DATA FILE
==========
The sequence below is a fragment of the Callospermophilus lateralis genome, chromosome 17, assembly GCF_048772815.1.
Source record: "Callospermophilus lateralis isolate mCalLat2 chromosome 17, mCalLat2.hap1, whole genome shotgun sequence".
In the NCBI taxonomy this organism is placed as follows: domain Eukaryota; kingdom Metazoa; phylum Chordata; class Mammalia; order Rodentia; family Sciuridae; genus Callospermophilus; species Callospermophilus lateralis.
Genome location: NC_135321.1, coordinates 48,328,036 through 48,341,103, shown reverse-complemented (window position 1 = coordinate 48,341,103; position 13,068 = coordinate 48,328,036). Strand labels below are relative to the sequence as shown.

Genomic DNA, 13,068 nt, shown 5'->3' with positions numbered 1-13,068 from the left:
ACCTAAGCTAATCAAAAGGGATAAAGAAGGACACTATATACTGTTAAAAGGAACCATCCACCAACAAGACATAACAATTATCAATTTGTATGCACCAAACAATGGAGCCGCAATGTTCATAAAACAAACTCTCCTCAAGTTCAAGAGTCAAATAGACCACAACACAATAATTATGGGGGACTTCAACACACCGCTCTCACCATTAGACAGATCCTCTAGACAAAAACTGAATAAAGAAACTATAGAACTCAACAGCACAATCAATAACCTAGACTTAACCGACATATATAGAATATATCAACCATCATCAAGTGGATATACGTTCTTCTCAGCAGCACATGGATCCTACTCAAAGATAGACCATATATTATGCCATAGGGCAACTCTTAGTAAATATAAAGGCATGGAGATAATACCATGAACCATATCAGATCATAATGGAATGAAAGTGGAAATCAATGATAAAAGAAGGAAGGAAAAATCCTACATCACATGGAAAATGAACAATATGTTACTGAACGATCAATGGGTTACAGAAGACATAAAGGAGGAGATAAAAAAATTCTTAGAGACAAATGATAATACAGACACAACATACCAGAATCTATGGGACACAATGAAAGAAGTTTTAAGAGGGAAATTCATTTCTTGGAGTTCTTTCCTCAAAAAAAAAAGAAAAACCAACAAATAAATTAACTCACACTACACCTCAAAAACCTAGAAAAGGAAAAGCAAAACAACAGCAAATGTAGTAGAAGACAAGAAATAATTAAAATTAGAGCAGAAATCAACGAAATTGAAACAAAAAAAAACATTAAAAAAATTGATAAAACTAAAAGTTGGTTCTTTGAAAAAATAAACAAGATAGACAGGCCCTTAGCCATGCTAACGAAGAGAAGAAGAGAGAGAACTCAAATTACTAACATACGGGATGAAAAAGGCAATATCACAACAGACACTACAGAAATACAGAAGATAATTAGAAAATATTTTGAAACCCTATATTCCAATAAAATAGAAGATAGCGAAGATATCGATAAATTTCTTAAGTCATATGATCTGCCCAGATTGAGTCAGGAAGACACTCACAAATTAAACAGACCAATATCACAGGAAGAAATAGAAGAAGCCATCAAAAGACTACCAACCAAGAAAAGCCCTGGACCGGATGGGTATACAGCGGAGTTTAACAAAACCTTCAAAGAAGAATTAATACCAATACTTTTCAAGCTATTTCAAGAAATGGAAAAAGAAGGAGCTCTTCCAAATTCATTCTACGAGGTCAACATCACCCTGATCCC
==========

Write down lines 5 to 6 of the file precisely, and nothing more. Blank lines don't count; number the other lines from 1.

Genomic DNA, 13,068 nt, shown 5'->3' with positions numbered 1-13,068 from the left:
ACCTAAGCTAATCAAAAGGGATAAAGAAGGACACTATATACTGTTAAAAGGAACCATCCACCAACAAGACATAACAATTATCAATTTGTATGCACCAAACAATGGAGCCGCAATGTTCATAAAACAAACTCTCCTCAAGTTCAAGAGTCAAATAGACCACAACACAATAATTATGGGGGACTTCAACACACCGCTCTCACCATTAGACAGATCCTCTAGACAAAAACTGAATAAAGAAACTATAGAACTCAACAGCACAATCAATAACCTAGACTTAACCGACATATATAGAATATATCAACCATCATCAAGTGGATATACGTTCTTCTCAGCAGCACATGGATCCTACTCAAAGATAGACCATATATTATGCCATAGGGCAACTCTTAGTAAATATAAAGGCATGGAGATAATACCATGAACCATATCAGATCATAATGGAATGAAAGTGGAAATCAATGATAAAAGAAGGAAGGAAAAATCCTACATCACATGGAAAATGAACAATATGTTACTGAACGATCAATGGGTTACAGAAGACATAAAGGAGGAGATAAAAAAATTCTTAGAGACAAATGATAATACAGACACAACATACCAGAATCTATGGGACACAATGAAAGAAGTTTTAAGAGGGAAATTCATTTCTTGGAGTTCTTTCCTCAAAAAAAAAAGAAAAACCAACAAATAAATTAACTCACACTACACCTCAAAAACCTAGAAAAGGAAAAGCAAAACAACAGCAAATGTAGTAGAAGACAAGAAATAATTAAAATTAGAGCAGAAATCAACGAAATTGAAACAAAAAAAAACATTAAAAAAATTGATAAAACTAAAAGTTGGTTCTTTGAAAAAATAAACAAGATAGACAGGCCCTTAGCCATGCTAACGAAGAGAAGAAGAGAGAGAACTCAAATTACTAACATACGGGATGAAAAAGGCAATATCACAACAGACACTACAGAAATACAGAAGATAATTAGAAAATATTTTGAAACCCTATATTCCAATAAAATAGAAGATAGCGAAGATATCGATAAATTTCTTAAGTCATATGATCTGCCCAGATTGAGTCAGGAAGACACTCACAAATTAAACAGACCAATATCACAGGAAGAAATAGAAGAAGCCATCAAAAGACTACCAACCAAGAAAAGCCCTGGACCGGATGGGTATACAGCGGAGTTTAACAAAACCTTCAAAGAAGAATTAATACCAATACTTTTCAAGCTATTTCAAGAAATGGAAAAAGAAGGAGCTCTTCCAAATTCATTCTACGAGGTCAACATCACCCTGATCCC